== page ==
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Body image and intelligence
December 20, 2002 9:28 AM   Subscribe

Brains vs. bathing suits. University of Michigan researchers gathered men and women together and had them try on either a bathing suit or a sweater to see which they preferred for 20 minutes. Then they were asked to take a math test to "pass the time." The results? No appreciable difference for men while women scored considerably lower while in bathing suits. Could obsession with appearance be holding our girls back?
posted by hipnerd (37 comments total)

 
i'm sorry, but it's not right to draw conclusions from a study like this. a sample size of a mere 82 people, with an unspecified number in swimsuits versus sweaters? this could merely be random chance.
posted by moz at 9:45 AM on December 20, 2002


(well, ok. the study probably specifies more numbers, as it's the report that failed to, but still -- low sample size. this study would need to be repeated.)
posted by moz at 9:46 AM on December 20, 2002


I'd like to see another study where people are shown the results of this study and asked whether they're more likely to conclude that "bathing suits cause low self esteem" or "bathing suits make you stupid".
posted by Armitage Shanks at 9:51 AM on December 20, 2002


Why are the pretty ones always insane?
posted by Pretty_Generic at 9:52 AM on December 20, 2002


Hipnerd: interesting study. But obsession with appearance isn't the only thing that holds women back. Little things like calling them "girls" instead of "women" have an effect, too.

Moz: you're right that a small sample size might not be statistically significant, but you can't dismiss it without seeing the numbers, eh?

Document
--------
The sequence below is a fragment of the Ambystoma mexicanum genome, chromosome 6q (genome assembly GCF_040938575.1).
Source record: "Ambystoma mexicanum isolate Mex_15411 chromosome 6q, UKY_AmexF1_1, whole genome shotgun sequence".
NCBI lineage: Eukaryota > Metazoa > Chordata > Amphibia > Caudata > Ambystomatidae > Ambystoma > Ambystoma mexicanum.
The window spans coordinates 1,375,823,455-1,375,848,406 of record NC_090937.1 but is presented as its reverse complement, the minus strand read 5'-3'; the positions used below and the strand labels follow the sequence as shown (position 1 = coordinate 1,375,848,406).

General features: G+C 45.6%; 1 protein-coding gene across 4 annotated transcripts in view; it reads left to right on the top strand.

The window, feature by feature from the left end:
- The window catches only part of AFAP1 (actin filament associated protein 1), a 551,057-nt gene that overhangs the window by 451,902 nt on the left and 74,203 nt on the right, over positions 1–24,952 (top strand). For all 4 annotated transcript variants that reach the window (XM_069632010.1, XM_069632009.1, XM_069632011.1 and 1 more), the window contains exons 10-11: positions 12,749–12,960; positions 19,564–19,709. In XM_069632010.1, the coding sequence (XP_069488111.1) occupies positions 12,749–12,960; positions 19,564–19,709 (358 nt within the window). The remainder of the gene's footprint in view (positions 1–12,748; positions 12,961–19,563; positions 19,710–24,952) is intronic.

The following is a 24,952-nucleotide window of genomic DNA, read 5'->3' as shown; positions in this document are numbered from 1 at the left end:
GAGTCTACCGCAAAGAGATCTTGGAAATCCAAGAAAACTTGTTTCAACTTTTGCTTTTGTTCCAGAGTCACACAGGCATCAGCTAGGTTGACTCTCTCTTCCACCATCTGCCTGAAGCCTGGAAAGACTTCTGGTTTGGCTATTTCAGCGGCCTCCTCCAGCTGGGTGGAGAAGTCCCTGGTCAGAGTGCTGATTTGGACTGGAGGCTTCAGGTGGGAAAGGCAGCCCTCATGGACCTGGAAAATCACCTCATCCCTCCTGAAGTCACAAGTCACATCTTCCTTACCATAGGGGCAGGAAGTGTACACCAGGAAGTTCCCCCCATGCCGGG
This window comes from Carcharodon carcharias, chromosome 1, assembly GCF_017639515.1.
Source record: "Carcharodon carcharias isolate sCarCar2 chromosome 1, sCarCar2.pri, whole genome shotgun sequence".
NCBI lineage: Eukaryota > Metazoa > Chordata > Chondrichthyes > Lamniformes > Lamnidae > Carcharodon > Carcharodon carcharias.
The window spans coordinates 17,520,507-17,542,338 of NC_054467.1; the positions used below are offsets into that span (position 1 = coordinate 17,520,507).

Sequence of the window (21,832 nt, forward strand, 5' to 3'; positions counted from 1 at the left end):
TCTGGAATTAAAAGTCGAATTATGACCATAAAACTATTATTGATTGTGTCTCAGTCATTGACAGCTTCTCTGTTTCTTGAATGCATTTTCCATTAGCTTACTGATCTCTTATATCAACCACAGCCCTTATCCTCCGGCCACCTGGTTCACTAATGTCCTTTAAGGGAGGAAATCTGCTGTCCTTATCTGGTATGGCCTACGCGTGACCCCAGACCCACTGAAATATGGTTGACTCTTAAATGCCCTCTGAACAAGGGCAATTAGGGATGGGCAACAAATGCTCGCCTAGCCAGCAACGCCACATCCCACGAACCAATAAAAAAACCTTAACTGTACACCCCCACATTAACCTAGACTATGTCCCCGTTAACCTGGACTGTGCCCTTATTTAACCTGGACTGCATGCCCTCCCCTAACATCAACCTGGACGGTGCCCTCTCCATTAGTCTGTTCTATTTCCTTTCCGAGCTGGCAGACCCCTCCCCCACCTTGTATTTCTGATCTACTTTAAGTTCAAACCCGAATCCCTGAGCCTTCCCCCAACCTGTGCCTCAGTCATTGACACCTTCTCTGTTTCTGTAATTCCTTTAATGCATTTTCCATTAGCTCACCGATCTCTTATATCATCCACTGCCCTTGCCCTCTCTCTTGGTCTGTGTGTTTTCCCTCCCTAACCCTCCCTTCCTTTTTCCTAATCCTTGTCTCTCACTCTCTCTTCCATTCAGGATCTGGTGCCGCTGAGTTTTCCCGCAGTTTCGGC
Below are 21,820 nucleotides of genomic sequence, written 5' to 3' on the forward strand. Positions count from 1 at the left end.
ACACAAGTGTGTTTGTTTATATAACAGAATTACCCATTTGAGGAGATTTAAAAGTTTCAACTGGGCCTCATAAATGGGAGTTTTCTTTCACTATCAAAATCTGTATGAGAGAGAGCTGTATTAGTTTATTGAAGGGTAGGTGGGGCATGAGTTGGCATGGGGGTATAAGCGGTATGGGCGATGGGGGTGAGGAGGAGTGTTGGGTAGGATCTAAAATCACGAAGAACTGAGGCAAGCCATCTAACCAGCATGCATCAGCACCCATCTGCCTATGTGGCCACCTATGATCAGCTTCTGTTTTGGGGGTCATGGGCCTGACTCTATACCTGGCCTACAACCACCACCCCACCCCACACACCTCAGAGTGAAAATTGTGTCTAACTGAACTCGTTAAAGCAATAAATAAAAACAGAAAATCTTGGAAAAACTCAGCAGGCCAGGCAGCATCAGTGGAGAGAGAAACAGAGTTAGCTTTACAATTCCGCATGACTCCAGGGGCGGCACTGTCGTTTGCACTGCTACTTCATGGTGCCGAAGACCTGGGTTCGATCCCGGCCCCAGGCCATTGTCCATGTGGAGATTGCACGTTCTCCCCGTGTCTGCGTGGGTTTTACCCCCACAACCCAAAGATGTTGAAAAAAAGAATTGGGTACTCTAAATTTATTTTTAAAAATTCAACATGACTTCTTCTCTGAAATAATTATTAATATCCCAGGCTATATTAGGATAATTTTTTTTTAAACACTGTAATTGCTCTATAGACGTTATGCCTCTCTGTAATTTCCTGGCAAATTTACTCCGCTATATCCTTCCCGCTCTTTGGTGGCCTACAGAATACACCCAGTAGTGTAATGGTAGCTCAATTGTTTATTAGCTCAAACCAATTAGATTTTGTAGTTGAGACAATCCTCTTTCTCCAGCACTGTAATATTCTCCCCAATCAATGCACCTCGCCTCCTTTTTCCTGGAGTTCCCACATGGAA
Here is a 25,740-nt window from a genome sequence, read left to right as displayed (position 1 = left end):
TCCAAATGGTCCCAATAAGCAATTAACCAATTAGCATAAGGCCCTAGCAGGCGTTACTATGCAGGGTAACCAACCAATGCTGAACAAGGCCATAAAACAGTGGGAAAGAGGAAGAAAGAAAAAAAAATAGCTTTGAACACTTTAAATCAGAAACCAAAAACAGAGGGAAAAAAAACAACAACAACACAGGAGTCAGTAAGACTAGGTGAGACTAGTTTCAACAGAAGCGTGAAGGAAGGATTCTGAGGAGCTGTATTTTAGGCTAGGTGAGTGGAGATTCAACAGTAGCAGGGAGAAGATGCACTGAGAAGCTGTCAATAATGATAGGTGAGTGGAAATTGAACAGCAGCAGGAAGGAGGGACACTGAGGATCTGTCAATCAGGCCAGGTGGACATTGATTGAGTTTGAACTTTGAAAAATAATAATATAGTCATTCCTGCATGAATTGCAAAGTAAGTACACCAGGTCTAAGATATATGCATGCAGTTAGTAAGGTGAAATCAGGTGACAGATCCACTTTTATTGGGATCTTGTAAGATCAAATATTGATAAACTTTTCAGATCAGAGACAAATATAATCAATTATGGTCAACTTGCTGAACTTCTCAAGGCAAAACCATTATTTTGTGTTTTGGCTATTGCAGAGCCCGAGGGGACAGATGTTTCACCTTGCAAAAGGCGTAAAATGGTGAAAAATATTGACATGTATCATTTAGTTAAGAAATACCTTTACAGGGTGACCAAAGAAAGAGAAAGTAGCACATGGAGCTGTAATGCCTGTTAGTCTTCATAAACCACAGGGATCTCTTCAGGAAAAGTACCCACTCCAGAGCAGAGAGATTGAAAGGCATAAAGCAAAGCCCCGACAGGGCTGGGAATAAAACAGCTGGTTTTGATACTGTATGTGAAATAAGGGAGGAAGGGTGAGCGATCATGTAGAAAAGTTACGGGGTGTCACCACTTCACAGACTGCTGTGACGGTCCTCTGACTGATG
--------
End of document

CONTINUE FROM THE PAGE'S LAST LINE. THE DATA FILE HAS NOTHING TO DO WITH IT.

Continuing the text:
Armitage: Ha! :)
posted by jdroth at 9:55 AM on December 20, 2002


Maybe they were cold.
posted by tommasz at 9:56 AM on December 20, 2002


When people of certain ethnicities are primed with their own ethnic identity, they typically perform according to the general stereotype. IE: Give a person a test, get their base levels. Then remind them of their racial identity, and they'll perform like the stereotype (African Americans tend to perform worse, as was done in the study).
posted by gramcracker at 9:58 AM on December 20, 2002


The girls that chose the sweater were probably smarter on average. Choosing to sit around in a bathing suit, you don't own, in a store for 20 minutes over a sweater seems like a dumb decision right off that bat.

Its not like the study first proved that all of these men and women had the same abilities.
posted by Recockulous at 10:01 AM on December 20, 2002


Interesting.
Now put the sweatered men in the room with the bathing suit clad women and watch male scores plummet.
posted by madamjujujive at 10:03 AM on December 20, 2002 [1 favorite]


"Could obsession with appearance be holding our girls back"? Didn't seem to create much of a burden for Janet Reno, who became a fine Attorney General after her prostate surgery.